You do not need some special skills in order to carve a turn. The fact is, you can carve on firm Snow Ski Surfaces if you can make a carved turn on groomed Snow. This is basically the same when it comes to skill. However, you need greater precision in carving on hard, icy Snow. Surfaces like these allow much less room for mistakes, and skiers are having problems when carving Ice or hardpack. Know the common problems that skiers face when carving on gentle slopes and firm Snow surfaces and learn how to correct them:
On Gentle Slopes
Problem: Upper body and hips swining towards the direction of the turn.
Solution: To correct this fault, hold your Ski Poles horizontally and position them at chest level. Make large turns while preventing the Ski Poles to move in the direction of the turn.
Another way of solving this problem is to ski several large turns on a gentle slope. As you turn, position your hands on your outside knee.
Problem: Leaning on the backs of your Ski Boots.
Solution: Traverse across a slope. Lean far backward on the backs of your Ski Boots and then lean far forward against the fronts of your Ski Boots. After this, lean in such a way that your shins are slightly touching the tongues of your Ski Boots.
Problem: Very straight and stiff legs when making turns
Solution: Your knees will bend if you slightly lower your hips and you lean, touching the fronts of your Ski Boots.
On Firm Snow
Problem: Outside Ski tracking away from the skier at the start of the turn.
Just when you thought that you have started everything right, a problem arises during the control phase of the turn. It can be poor fore-aft pressure control, the Carve components faded very early, or it can be also that the skier miscalculated on how far he must lean toward the inside of the turn. If you lean your whole body on the inside of the turn, your balance will be affected and it is very hard to adjust.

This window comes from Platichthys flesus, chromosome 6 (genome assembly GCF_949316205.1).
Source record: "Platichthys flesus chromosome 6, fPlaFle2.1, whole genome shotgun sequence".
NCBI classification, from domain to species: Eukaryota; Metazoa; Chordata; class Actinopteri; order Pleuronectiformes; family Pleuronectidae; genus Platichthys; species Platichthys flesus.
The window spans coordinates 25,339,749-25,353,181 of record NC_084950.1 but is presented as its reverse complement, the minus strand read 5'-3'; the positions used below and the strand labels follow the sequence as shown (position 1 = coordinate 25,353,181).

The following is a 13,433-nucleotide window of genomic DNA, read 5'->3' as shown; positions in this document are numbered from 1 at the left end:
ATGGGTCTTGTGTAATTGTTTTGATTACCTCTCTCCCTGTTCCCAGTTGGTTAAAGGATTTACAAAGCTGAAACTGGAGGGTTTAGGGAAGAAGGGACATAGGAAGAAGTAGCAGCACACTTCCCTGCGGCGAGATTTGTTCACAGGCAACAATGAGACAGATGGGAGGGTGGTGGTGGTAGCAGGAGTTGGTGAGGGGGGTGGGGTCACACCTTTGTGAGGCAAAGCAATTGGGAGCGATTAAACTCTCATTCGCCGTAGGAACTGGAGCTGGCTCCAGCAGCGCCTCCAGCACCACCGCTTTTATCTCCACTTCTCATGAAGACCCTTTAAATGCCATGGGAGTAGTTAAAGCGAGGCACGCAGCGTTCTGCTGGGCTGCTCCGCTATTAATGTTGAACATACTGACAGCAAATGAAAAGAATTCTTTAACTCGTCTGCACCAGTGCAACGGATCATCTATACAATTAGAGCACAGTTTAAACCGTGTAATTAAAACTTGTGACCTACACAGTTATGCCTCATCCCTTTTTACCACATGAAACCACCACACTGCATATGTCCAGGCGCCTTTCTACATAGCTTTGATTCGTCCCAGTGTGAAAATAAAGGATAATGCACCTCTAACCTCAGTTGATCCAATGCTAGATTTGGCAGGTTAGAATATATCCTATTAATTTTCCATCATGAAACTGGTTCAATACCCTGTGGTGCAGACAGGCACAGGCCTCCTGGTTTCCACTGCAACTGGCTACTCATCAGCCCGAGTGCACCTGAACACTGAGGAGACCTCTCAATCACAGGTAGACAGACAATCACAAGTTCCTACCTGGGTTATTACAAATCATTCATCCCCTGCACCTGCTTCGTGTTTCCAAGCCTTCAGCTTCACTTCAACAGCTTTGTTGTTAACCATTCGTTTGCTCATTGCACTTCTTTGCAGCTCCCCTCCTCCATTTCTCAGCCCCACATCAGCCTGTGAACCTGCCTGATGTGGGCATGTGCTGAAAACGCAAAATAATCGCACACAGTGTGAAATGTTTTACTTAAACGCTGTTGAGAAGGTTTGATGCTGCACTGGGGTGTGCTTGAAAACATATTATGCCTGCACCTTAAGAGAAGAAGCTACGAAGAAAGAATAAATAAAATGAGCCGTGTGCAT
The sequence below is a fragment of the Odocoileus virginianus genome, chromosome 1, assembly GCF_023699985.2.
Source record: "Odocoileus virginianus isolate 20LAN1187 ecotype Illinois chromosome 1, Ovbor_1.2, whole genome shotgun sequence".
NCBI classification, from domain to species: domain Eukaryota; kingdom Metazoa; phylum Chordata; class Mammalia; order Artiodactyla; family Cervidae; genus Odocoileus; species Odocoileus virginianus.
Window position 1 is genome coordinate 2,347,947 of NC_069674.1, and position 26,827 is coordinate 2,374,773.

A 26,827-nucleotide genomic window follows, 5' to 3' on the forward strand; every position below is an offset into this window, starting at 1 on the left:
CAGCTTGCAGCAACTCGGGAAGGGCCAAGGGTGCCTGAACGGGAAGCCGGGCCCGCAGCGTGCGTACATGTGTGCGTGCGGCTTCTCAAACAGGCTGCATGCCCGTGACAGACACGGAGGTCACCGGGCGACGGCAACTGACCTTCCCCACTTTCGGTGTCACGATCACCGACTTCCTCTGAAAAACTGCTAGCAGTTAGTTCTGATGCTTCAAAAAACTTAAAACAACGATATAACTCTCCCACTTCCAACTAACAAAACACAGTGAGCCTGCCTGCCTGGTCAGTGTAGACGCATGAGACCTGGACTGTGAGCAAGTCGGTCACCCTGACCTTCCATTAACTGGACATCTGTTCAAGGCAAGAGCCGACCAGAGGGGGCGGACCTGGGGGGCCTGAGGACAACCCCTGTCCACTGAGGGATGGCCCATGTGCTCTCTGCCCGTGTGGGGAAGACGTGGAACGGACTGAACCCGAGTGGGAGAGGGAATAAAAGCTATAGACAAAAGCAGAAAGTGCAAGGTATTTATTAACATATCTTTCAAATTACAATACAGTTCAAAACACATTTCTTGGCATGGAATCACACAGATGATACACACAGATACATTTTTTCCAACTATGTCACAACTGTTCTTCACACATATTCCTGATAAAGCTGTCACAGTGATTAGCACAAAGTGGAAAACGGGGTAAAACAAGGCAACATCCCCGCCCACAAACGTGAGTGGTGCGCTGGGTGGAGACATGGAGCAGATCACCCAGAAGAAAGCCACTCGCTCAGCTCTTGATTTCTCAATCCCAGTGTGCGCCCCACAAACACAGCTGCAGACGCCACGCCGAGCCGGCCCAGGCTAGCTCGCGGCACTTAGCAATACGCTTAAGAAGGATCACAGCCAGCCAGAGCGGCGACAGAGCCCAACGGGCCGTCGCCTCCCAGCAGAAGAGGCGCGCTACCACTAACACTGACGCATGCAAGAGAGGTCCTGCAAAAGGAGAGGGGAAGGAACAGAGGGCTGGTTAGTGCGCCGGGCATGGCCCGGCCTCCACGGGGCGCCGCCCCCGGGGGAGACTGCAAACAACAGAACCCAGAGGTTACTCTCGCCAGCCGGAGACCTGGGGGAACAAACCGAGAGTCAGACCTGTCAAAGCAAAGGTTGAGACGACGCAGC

Solution/s: Do not forget the basics. Foot steering as well as pressure control may not be powerful enough to sustain a turn. Use them at the precise moment and with enough power.
When you decide to increase edging, remember to apply enough pressure to your Ski so it will not run on a straight line and keep the Ski turning instead.
Poor fore-aft pressure control can be one of the reasons why your outside Ski tracks away form you. To solve this, make sure that you should be centered over the heels and arches of your feet at the start of any turn. If you are quite over your heels at the end of the turn, shift your weight and get centered over the arch before starting the next turn.
Problem: Tails of Skis breaking loose at the end of the turn.
This problem usually occurs on smooth Snow. When the Tail of your outside Ski breaks loose, you lose your Edge control and your rhythm is altered. Contrary to what others think, this is not due to dull Edges. Timing and the shape of the turn have something to do with it. If you focus on gaining speed at the start, you will tend to gain control at the later part of the turn. This makes the Edge grip of the Tail to break loose.
Solution/s: Apply pressure at the start of the turn so that you can reduce the need of hitting the brakes as you approach the end of the turn. Moreover, try getting out of the turn a bit earlier.
Problem: Failure in making a powerful Carve.
The cause of this problem may be a Ski tracking away into a slide as you progress in the turn, trails which are less defined in the Snow, unnecessary sliding on Ice, or not having enough Edge angle.
Solution/s: The primary requirement towards having a powerful Carve is sufficient amount of Edge angle. To increase edging, shift your body weight on the inside of the turn. Likewise, learn how to Position your Hips as well as your upper body. You will eventually realize that proper body positioning can improve the way you Carve.
Making powerful Carved turns entails precision and more aggressiveness (for firm Snow surfaces). Do not worry if you commit mistakes on the first few trials. Learn from them to further improve your Carving skills.